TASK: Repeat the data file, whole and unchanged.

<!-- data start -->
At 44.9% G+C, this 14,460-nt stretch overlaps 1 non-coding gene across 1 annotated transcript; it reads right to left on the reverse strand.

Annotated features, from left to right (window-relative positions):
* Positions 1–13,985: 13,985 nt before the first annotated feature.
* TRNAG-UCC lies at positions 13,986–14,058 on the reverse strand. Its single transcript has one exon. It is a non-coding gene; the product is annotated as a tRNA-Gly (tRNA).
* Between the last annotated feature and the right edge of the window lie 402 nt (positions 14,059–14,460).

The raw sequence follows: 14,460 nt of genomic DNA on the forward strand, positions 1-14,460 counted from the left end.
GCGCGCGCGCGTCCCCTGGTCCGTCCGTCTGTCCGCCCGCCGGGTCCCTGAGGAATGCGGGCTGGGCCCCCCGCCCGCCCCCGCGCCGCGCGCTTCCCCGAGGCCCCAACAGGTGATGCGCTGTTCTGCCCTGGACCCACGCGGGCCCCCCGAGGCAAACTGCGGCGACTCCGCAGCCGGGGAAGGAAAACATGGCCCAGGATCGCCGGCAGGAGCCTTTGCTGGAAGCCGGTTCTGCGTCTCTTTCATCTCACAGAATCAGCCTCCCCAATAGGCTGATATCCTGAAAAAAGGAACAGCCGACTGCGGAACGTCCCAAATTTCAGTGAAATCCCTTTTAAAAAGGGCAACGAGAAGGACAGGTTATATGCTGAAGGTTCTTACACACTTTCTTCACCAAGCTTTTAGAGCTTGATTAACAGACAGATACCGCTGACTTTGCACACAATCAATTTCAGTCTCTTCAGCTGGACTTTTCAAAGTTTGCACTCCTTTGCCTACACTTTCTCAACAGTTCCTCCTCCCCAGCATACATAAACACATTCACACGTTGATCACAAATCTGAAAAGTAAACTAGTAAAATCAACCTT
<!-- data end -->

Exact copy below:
At 44.9% G+C, this 14,460-nt stretch overlaps 1 non-coding gene across 1 annotated transcript; it reads right to left on the reverse strand.

Annotated features, from left to right (window-relative positions):
* Positions 1–13,985: 13,985 nt before the first annotated feature.
* TRNAG-UCC lies at positions 13,986–14,058 on the reverse strand. Its single transcript has one exon. It is a non-coding gene; the product is annotated as a tRNA-Gly (tRNA).
* Between the last annotated feature and the right edge of the window lie 402 nt (positions 14,059–14,460).

The raw sequence follows: 14,460 nt of genomic DNA on the forward strand, positions 1-14,460 counted from the left end.
GCGCGCGCGCGTCCCCTGGTCCGTCCGTCTGTCCGCCCGCCGGGTCCCTGAGGAATGCGGGCTGGGCCCCCCGCCCGCCCCCGCGCCGCGCGCTTCCCCGAGGCCCCAACAGGTGATGCGCTGTTCTGCCCTGGACCCACGCGGGCCCCCCGAGGCAAACTGCGGCGACTCCGCAGCCGGGGAAGGAAAACATGGCCCAGGATCGCCGGCAGGAGCCTTTGCTGGAAGCCGGTTCTGCGTCTCTTTCATCTCACAGAATCAGCCTCCCCAATAGGCTGATATCCTGAAAAAAGGAACAGCCGACTGCGGAACGTCCCAAATTTCAGTGAAATCCCTTTTAAAAAGGGCAACGAGAAGGACAGGTTATATGCTGAAGGTTCTTACACACTTTCTTCACCAAGCTTTTAGAGCTTGATTAACAGACAGATACCGCTGACTTTGCACACAATCAATTTCAGTCTCTTCAGCTGGACTTTTCAAAGTTTGCACTCCTTTGCCTACACTTTCTCAACAGTTCCTCCTCCCCAGCATACATAAACACATTCACACGTTGATCACAAATCTGAAAAGTAAACTAGTAAAATCAACCTT